First off, I have to disappoint you all by reporting that I encountered no hacking, meanness, insults, or mayhem while in Steam, despite dire warnings from the blogosphere about what those Steamers are like. But my calendar tells me there are still a couple weeks before the September 5 Second Life/Steam nuptials. That’s when the real mayhem is expected to break out in our tidy little Second Life gated community, when 40 million gamers try to crash in all at once. I have a different take on this, siding with the comment on a blog I can’t remember (sorry!) who said something like: “I imagine the Steamers will take one look at Second Life, say LOL, and move on.” But still, I’ve got my Steamroller ready to roll to the scene of any mayhem that should arise. I promise prompt uploads to Youtube.
I’ve got my Steamroller ready
[Credits: Steamroller by Kimiko Dover; castle fortress by Serina Juran in Easthaven sim]
I begin my travels in the World of Steam
I began my travels in the World of Steam by logging into the Steam account I opened a month ago. Surprisingly, a popup appeared saying I hadn’t been around in awhile, so would I mind clicking the link in an e-mail they sent, just to make sure I was really me. This both annoyed and impressed me. Apparently, Steam manages to keep pretty close tabs on its 40 million gamers.
Get ready to be staggered
You can track Steam user stats yourself – in real time, no less – on the Steam site. Get ready to be staggered. You aren’t in Kansas anymore. These numbers aren’t the usual thousands we see in Second Life – these are millions. Millions. These kinds of numbers continue across the board in Steam. At the moment I logged in, there were 4,049,222 gamers online. I joined a group, which had 17,315 members, with 6,467 of them online at the time. I went to the Forums, where 386,567 were involved. I went to the Steam Workshop, which had 7,396 uploads of videos made with Source Filmmaker, a program that came out of beta a month ago. I popped over to Youtube to watch a user video posted from the Workshop a month ago, and it had just passed the 1-million-view mark, with 17,787 Likes.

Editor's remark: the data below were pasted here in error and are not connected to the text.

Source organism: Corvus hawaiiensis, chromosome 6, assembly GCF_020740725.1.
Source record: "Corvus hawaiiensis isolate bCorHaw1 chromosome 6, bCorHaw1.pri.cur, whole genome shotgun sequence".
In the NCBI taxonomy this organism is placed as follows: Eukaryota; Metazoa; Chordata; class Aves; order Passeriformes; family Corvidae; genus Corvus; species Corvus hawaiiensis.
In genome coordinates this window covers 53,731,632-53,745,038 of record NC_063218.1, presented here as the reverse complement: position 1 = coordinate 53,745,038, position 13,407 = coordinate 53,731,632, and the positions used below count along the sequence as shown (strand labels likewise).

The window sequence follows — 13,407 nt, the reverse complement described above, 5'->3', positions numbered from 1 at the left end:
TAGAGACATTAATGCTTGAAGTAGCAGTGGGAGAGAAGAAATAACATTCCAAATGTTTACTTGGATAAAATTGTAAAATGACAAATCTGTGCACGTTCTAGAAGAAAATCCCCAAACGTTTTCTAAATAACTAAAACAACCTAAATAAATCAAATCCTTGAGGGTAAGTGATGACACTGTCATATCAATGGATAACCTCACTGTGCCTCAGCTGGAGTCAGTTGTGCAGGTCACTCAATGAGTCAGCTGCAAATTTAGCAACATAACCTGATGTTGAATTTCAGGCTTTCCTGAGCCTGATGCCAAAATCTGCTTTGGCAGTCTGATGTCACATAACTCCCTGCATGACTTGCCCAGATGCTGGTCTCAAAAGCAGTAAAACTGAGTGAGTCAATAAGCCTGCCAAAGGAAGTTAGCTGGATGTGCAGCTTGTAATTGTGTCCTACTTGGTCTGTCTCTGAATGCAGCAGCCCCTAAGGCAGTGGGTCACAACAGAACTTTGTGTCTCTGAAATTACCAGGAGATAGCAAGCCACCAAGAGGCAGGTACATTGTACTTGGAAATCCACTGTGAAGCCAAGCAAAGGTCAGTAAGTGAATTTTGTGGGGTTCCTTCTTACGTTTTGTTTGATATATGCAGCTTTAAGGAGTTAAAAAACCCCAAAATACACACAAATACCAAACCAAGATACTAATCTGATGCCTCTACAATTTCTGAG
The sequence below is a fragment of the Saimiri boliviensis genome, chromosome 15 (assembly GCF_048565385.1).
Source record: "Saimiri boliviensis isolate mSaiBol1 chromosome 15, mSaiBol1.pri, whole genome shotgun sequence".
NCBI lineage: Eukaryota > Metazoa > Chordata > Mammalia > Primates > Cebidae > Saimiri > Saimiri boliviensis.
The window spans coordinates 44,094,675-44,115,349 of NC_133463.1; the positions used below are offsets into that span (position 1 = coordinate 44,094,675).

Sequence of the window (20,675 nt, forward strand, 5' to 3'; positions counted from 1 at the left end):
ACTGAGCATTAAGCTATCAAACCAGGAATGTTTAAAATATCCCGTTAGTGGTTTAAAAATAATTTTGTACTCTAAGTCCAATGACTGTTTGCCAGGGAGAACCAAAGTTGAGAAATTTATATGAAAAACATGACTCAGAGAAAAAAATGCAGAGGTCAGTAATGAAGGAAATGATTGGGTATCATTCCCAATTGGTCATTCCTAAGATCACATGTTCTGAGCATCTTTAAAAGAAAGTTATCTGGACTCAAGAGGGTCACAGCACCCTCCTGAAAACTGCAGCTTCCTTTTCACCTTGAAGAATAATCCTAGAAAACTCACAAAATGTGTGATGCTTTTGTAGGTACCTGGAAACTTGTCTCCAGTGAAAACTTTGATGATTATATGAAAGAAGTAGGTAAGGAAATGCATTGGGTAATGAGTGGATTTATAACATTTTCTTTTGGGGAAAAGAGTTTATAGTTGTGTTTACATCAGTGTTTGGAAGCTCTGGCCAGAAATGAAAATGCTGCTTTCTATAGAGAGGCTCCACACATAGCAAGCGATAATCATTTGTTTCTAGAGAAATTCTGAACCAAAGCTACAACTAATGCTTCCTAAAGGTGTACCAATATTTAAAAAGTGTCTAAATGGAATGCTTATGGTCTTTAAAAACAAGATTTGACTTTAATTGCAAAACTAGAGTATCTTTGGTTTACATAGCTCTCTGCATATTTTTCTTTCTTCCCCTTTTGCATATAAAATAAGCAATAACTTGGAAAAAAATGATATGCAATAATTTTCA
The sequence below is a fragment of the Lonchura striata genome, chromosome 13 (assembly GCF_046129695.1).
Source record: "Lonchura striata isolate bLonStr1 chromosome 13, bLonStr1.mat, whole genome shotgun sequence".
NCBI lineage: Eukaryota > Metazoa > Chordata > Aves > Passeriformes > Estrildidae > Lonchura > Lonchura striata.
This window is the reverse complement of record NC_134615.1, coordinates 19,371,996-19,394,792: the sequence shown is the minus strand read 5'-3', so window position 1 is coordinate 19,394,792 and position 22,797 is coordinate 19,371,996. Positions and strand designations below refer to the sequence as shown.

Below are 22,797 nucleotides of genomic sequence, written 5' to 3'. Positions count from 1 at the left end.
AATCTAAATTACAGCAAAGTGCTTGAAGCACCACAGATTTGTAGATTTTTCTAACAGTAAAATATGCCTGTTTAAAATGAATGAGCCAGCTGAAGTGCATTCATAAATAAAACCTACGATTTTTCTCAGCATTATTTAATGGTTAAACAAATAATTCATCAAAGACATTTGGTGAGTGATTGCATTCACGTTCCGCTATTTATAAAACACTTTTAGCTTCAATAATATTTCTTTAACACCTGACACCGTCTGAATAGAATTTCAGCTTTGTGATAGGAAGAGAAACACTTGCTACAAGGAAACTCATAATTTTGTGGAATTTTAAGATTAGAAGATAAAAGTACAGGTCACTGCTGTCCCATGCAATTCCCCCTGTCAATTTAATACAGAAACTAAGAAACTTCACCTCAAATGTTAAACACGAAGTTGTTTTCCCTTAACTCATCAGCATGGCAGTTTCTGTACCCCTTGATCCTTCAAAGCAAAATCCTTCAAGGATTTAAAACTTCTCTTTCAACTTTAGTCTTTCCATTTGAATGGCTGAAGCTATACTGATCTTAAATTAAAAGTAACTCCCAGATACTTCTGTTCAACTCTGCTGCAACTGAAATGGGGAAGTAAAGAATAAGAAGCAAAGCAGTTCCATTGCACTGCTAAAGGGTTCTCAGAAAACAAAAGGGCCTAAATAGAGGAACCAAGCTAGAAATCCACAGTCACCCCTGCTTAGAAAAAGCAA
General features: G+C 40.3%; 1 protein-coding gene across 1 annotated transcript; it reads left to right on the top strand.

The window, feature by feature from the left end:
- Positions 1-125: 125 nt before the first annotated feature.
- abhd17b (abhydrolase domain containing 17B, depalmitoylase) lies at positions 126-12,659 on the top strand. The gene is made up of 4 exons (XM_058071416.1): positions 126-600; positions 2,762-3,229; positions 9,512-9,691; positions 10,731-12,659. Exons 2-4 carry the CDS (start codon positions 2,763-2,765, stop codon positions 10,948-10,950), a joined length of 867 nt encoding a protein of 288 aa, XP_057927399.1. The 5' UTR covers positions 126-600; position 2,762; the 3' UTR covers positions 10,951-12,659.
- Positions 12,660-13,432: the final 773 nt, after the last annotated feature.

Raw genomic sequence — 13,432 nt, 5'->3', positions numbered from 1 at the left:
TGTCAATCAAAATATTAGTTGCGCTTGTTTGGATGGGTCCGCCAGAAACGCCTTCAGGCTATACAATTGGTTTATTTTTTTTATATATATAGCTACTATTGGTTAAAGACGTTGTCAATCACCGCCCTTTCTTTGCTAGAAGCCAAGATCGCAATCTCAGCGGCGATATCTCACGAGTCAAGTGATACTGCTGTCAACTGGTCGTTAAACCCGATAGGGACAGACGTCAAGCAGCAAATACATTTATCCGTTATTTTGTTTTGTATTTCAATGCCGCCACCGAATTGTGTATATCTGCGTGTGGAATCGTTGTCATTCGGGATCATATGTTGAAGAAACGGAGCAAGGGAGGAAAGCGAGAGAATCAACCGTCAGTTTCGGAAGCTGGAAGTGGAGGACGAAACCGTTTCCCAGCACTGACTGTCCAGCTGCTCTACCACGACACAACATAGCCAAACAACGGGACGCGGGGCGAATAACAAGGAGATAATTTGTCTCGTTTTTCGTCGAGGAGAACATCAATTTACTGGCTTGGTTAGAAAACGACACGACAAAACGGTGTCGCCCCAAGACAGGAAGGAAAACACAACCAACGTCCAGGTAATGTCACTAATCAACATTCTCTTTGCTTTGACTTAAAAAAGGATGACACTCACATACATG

I then grabbed the Steam program, which you can download for free on the Steam site. Download and install took a couple minutes. So far so good.
IMPORTANT NOTE: YOU must have the Steam program installed to join groups, participate in the Forums, or download any of the Steam videos. I’m not sure why. Apparently Steam likes to keep track of you and the other 4,049,222 users currently online.
Don’t worry, the Steam program is free. It’s also available on the Mac, for the past 2 years. And come September, on Linux too, according to an August 18 interview with Steam’s Gabe Newell onGameTrailersTV. In September, Steam plans to release the beta for its TV big screen interface, according to that same interview (at 17.47, if you’re interested; it’s a long interview). Steam certainly does have its distribution bases covered.
I join my first Steam group – that was easy
I then joined my first group. About 10 seconds and I was in: the newest member of the Source Filmmaker group. Then I popped over to Source Filmmaker itself, the fantastic on-the-fly movie studio Valve cooked up for users to make their own machinima using Team Fortress 2. I wrote about the great possibilities for Second Life machinima if Valve should ever make SFM compatible with SL. Check it out yourself: tutorials, wiki, show ‘n tell, and intro vid. And then check out what I think is the best Youtube channel of a Source Filmmaker user, Burningfajitas.
The real sad thing so far about SFM is it’s only available for Windows. If you’re a Mac fanatic like me, you have to run it on Windows using Bootcamp. And expect it to bring anything less than quad-core to a screeching halt.
A funny thing happened on the way to the Forums
After skipping around Steam, I had a few questions, so I registered for the Forums. A confusing point for the newbie, which took me a couple days to figure out, is that you must register separately for Steam and the Forums, and then link the two accounts (if you want). The Forums are one of the best parts of Steam – you can ask anything, and actually get answers pretty quick. So it was worth my two Support tickets to figure out the account setup. I’ll warn you: searching the forums is not for the faint of the heart, nor is making your way through the maze of threads. There’s tons here, and you could spend your life wandering around. Many do.